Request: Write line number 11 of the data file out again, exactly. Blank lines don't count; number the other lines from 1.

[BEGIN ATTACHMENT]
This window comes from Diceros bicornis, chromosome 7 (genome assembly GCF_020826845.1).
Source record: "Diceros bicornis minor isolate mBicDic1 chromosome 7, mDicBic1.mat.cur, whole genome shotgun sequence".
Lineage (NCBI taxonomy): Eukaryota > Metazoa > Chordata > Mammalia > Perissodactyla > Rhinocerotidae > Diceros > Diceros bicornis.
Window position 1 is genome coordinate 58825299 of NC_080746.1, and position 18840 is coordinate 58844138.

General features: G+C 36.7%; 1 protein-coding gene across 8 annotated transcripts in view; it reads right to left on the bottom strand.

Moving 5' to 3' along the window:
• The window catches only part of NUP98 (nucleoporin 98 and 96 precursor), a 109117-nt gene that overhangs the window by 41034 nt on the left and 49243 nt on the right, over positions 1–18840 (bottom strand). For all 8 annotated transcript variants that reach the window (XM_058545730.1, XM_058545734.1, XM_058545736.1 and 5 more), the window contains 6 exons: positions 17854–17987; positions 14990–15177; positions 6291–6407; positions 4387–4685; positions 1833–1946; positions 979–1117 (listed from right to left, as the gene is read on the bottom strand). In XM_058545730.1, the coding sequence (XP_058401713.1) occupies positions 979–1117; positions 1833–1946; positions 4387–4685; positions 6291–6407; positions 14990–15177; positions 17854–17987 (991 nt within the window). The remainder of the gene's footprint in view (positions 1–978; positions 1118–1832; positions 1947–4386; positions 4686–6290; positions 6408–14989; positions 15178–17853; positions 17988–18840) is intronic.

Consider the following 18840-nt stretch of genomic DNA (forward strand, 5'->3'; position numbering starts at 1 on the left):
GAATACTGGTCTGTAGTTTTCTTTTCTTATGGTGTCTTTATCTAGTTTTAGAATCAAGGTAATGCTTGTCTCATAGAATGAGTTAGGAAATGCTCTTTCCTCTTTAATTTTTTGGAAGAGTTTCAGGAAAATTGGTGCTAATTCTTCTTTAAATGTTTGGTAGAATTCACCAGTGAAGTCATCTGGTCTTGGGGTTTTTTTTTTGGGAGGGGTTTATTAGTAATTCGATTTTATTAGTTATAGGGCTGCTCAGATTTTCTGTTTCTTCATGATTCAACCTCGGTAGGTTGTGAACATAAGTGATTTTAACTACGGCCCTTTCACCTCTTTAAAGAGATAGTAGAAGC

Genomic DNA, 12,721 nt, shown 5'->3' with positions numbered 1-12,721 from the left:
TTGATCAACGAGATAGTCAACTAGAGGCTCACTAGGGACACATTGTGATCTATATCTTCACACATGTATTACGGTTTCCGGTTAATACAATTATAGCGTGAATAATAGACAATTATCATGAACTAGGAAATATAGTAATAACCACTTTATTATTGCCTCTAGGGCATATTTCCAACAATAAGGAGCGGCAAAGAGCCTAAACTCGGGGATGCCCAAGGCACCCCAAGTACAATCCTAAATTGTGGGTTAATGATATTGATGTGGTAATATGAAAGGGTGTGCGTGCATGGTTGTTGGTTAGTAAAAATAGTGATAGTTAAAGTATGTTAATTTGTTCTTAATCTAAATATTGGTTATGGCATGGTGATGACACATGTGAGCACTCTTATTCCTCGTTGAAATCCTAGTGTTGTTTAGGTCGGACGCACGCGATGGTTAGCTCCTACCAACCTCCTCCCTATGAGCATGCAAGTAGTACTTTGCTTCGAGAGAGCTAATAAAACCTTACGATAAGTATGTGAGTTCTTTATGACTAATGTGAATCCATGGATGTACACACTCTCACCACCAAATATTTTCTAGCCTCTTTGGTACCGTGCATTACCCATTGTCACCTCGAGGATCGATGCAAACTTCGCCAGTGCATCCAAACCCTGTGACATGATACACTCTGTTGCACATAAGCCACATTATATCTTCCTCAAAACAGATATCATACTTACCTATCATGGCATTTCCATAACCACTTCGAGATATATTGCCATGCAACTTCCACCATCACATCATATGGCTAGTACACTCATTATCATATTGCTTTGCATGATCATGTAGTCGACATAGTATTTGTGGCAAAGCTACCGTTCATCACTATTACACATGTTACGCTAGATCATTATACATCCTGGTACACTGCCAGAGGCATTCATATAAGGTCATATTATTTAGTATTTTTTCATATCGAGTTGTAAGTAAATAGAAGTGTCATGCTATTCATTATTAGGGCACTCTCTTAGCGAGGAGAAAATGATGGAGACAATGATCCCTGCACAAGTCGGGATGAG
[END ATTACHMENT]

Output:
TTGATCAACGAGATAGTCAACTAGAGGCTCACTAGGGACACATTGTGATCTATATCTTCACACATGTATTACGGTTTCCGGTTAATACAATTATAGCGTGAATAATAGACAATTATCATGAACTAGGAAATATAGTAATAACCACTTTATTATTGCCTCTAGGGCATATTTCCAACAATAAGGAGCGGCAAAGAGCCTAAACTCGGGGATGCCCAAGGCACCCCAAGTACAATCCTAAATTGTGGGTTAATGATATTGATGTGGTAATATGAAAGGGTGTGCGTGCATGGTTGTTGGTTAGTAAAAATAGTGATAGTTAAAGTATGTTAATTTGTTCTTAATCTAAATATTGGTTATGGCATGGTGATGACACATGTGAGCACTCTTATTCCTCGTTGAAATCCTAGTGTTGTTTAGGTCGGACGCACGCGATGGTTAGCTCCTACCAACCTCCTCCCTATGAGCATGCAAGTAGTACTTTGCTTCGAGAGAGCTAATAAAACCTTACGATAAGTATGTGAGTTCTTTATGACTAATGTGAATCCATGGATGTACACACTCTCACCACCAAATATTTTCTAGCCTCTTTGGTACCGTGCATTACCCATTGTCACCTCGAGGATCGATGCAAACTTCGCCAGTGCATCCAAACCCTGTGACATGATACACTCTGTTGCACATAAGCCACATTATATCTTCCTCAAAACAGATATCATACTTACCTATCATGGCATTTCCATAACCACTTCGAGATATATTGCCATGCAACTTCCACCATCACATCATATGGCTAGTACACTCATTATCATATTGCTTTGCATGATCATGTAGTCGACATAGTATTTGTGGCAAAGCTACCGTTCATCACTATTACACATGTTACGCTAGATCATTATACATCCTGGTACACTGCCAGAGGCATTCATATAAGGTCATATTATTTAGTATTTTTTCATATCGAGTTGTAAGTAAATAGAAGTGTCATGCTATTCATTATTAGGGCACTCTCTTAGCGAGGAGAAAATGATGGAGACAATGATCCCTGCACAAGTCGGGATGAG